WELLESLEY, Mass., June 25, 2020 /PRNewswire/ -- Cancer once again tops the list of the ten costliest medical conditions in Sun Life's 2020 High-cost claims and injectable drug trends report, which offers self-funded employers key insights into the healthcare and medical trends that drive high-cost claims. Conditions such as renal failure, transplants, and congenital anomalies (conditions present at birth) were also high on the list. Cancer holds the top six positions on the list of the 20 highest-cost drugs, and the average cost for cancer drugs was over $76,000 per person in 2019.
A Sun Life webinar on June 30 will offer expert insight and analysis of high-dollar claims.
"We fully support the expansion of life-saving drug treatment options that are becoming available to patients with cancer and other serious medical conditions – it's also important to note that this trend of increasing costs will continue, and the trillions of dollars spent on healthcare are the responsibility of employees, their families and the businesses where they work," said Jen Collier, R.N., senior vice president, Stop-Loss & Health at Sun Life U.S. "We are here to guide self-funded employers through the changing healthcare landscape so they can make informed, data-driven decisions in their plan design and contain rising costs while addressing their employees' healthcare needs."
According to Kaiser Health, about 61 percent of workers in America are in self-funded plans, which means their employers pay their medical claims. Self-funding provides employers with more flexibility in health plan design as well as cost containment options, but also means they take on a financial risk. Stop-loss insurance mitigates that risk by providing self-funded employers protection from high-dollar claims. Sun Life's research shows that about 86 percent of employers who self-fund will see a stop-loss (high-dollar) claim in any given year, eight percent of whom will see a million-dollar+ claim. As one of the largest stop-loss providers in the country, Sun Life's report analyzed over 40,000 stop-loss claims from approximately 2,600 employer clients in the U.S., covering more than 4.7 million lives.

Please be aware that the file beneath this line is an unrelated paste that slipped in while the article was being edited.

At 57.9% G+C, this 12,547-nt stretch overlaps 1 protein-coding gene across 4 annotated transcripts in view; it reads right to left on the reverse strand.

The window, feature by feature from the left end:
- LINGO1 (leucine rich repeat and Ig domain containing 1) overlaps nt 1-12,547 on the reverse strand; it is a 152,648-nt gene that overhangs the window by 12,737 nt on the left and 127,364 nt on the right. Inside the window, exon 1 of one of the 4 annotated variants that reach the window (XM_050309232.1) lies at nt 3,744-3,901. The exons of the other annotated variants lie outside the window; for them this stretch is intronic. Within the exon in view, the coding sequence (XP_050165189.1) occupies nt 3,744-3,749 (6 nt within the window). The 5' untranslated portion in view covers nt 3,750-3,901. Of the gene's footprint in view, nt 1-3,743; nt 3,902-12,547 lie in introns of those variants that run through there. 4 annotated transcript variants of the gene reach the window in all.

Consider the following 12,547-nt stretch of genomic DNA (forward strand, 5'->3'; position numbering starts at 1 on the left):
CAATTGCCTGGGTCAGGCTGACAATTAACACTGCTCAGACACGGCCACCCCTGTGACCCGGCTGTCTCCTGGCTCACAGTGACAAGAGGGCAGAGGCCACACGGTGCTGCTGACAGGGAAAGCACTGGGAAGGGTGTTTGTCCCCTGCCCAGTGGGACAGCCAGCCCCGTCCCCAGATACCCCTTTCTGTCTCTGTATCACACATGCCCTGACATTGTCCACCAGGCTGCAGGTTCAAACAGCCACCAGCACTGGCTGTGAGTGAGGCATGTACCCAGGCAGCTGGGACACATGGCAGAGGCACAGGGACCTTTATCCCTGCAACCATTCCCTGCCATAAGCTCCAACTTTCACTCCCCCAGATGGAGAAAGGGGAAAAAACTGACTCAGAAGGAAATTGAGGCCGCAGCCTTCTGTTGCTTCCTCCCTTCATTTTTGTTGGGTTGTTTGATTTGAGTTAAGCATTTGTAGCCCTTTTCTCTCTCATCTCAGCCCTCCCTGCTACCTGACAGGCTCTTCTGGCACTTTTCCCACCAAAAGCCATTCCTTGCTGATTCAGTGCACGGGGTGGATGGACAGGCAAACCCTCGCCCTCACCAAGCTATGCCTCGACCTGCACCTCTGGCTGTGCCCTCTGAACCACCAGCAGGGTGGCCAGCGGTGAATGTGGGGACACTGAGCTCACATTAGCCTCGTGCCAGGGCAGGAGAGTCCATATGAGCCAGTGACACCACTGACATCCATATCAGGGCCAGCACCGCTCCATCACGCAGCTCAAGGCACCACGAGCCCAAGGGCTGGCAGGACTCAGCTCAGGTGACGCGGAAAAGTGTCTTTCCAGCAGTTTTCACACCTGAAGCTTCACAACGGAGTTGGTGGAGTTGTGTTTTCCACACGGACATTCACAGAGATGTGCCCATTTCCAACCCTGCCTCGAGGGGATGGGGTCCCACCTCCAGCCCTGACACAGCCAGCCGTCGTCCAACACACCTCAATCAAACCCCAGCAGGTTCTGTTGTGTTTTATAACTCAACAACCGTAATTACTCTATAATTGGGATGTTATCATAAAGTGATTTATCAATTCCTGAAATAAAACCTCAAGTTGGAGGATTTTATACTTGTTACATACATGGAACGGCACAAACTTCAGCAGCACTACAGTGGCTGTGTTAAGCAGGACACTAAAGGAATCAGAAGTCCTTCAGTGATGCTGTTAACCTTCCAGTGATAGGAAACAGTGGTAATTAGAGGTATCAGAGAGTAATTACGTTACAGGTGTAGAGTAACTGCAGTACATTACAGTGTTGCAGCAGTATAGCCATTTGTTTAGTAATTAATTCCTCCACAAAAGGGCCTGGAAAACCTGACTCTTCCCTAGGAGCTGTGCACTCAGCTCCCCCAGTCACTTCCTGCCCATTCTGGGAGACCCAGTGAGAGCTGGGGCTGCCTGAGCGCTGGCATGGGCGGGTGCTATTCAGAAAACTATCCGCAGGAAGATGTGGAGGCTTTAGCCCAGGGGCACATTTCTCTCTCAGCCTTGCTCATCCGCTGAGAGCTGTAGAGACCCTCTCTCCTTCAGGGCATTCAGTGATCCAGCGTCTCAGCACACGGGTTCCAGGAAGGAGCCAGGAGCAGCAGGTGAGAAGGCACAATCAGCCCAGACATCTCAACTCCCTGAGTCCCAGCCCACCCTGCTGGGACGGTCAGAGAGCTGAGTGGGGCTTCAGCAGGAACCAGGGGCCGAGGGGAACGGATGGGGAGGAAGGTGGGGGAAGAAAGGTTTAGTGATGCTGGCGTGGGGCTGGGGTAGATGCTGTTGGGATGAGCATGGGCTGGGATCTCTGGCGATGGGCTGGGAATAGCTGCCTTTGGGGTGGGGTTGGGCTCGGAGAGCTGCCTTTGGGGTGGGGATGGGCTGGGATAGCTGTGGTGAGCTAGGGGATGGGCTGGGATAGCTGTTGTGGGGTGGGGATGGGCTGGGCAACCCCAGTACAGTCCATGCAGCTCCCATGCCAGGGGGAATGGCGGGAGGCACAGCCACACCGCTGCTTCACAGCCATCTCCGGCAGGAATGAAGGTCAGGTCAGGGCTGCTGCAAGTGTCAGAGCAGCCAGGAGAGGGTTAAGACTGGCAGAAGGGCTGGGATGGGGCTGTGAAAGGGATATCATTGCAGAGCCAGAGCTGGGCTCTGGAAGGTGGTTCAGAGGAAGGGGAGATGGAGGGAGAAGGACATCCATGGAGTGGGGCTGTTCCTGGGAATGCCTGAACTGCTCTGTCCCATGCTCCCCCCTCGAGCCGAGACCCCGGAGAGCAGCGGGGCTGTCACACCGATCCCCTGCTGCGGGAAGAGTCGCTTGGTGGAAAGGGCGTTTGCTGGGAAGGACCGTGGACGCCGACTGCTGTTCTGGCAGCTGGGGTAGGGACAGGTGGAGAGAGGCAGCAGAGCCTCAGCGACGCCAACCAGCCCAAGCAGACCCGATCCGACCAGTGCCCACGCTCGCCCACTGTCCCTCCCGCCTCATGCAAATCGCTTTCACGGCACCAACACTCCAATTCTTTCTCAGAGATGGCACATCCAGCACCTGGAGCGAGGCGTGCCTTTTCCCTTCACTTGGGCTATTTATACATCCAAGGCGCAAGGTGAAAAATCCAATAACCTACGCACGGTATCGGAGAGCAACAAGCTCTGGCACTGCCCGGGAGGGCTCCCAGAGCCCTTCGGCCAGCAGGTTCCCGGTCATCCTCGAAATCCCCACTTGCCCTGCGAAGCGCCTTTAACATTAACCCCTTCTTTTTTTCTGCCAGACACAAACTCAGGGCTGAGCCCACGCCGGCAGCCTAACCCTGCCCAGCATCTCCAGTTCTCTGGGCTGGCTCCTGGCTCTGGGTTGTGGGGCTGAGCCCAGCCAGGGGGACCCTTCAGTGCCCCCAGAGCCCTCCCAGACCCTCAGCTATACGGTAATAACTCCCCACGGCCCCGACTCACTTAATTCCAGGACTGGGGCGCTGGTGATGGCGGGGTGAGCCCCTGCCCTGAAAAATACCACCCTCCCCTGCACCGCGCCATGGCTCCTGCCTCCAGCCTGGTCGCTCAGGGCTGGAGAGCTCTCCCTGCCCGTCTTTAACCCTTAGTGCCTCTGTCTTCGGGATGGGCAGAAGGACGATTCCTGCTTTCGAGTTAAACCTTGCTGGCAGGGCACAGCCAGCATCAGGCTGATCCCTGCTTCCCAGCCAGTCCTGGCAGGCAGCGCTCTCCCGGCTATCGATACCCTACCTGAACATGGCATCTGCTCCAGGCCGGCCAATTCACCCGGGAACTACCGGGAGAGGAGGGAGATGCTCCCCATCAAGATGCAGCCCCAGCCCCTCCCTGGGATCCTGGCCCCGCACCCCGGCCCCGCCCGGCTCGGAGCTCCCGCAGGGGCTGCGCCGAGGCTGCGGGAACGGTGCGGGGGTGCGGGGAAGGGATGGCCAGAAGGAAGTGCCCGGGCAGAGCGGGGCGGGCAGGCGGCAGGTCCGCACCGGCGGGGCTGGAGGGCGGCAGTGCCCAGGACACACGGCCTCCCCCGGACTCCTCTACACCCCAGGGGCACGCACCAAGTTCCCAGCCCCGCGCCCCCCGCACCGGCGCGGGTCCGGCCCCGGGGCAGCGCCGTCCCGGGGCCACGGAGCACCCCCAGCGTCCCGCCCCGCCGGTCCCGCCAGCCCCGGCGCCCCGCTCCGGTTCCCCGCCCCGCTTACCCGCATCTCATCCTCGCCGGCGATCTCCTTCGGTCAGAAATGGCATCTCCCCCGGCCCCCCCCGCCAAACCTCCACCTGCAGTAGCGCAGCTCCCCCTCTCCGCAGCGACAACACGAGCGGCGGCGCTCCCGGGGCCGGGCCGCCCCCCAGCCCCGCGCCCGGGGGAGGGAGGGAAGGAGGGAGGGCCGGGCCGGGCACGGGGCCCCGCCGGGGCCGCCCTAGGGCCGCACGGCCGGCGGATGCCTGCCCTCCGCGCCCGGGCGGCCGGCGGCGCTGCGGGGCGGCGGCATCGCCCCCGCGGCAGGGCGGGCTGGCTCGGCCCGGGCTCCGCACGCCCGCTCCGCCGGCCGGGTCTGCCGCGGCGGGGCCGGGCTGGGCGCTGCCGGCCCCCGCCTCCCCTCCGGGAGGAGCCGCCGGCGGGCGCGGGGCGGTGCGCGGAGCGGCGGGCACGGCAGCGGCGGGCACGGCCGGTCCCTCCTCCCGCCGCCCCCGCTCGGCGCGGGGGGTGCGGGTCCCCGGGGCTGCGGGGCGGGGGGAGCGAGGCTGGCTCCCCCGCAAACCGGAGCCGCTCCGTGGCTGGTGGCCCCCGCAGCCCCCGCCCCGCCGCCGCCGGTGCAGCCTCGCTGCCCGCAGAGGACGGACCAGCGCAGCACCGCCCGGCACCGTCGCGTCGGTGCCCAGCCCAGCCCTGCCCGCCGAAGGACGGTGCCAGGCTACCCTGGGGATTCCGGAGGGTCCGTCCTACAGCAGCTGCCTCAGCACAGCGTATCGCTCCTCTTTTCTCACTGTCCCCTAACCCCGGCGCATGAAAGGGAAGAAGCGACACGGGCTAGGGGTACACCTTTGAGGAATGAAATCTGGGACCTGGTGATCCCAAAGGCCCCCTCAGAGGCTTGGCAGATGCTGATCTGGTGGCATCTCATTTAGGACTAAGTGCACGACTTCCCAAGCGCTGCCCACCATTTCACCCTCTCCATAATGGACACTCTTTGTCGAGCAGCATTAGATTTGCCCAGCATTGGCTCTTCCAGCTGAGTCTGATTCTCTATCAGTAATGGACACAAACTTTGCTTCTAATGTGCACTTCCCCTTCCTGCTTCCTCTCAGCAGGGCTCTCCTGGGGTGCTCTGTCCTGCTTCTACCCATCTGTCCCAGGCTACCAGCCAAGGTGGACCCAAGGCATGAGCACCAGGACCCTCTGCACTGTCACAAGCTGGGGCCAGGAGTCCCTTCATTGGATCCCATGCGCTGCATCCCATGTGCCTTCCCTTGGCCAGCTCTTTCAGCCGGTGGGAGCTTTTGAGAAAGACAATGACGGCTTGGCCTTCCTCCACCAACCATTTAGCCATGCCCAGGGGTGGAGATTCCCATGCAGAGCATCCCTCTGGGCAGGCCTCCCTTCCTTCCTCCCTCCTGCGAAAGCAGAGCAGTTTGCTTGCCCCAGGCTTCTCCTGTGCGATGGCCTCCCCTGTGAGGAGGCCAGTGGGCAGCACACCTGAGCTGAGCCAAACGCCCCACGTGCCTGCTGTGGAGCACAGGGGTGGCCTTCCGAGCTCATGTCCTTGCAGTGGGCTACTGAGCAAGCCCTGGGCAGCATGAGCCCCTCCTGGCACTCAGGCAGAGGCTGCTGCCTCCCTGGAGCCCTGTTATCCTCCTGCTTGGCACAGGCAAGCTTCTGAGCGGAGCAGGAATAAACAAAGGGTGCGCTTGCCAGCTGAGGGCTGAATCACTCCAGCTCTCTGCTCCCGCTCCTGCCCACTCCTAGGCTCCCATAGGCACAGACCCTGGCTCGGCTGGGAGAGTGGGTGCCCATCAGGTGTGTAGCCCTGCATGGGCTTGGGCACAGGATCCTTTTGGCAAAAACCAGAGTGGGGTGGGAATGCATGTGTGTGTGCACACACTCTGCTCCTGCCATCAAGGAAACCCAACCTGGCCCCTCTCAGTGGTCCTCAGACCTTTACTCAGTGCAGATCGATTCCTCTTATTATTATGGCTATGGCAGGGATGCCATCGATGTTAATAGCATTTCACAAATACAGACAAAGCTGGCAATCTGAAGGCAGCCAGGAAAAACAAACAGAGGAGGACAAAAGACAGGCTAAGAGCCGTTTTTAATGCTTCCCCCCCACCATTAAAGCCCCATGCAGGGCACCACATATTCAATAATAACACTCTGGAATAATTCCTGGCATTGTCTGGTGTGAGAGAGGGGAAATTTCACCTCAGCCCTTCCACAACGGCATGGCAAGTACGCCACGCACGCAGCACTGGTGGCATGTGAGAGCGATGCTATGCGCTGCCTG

Other key takeaways from the report include:
- Million-dollar claims continue to rise: From 2016-2019, the largest increases in multi-million dollar claims were in the $3 million+ category, which doubled from 7 to 14 claims; $2 million - $3 million claims increased 44%, from 16 to 23.
- Million-dollar conditions: Some of the highest claims in excess of $3 million were for conditions including congenital anomalies, various types of cancer, genetic disorders (such as spinal muscular atrophy) and transplants.
- Injectable drugs: Of the top 10 costliest conditions cancer, hemophilia, and aftercare (care received after a significant diagnosis, surgery or other complications) had a quarter or more of their total cost from drug spend; Hemophilia is the one condition that incurs almost all cost from specialty drugs (92% of total claim dollars).
- Single drug spend: Zolgensma, introduced in 2019 to treat spinal musclar atrophy, had the highest average cost of nearly $2.2 million per patient.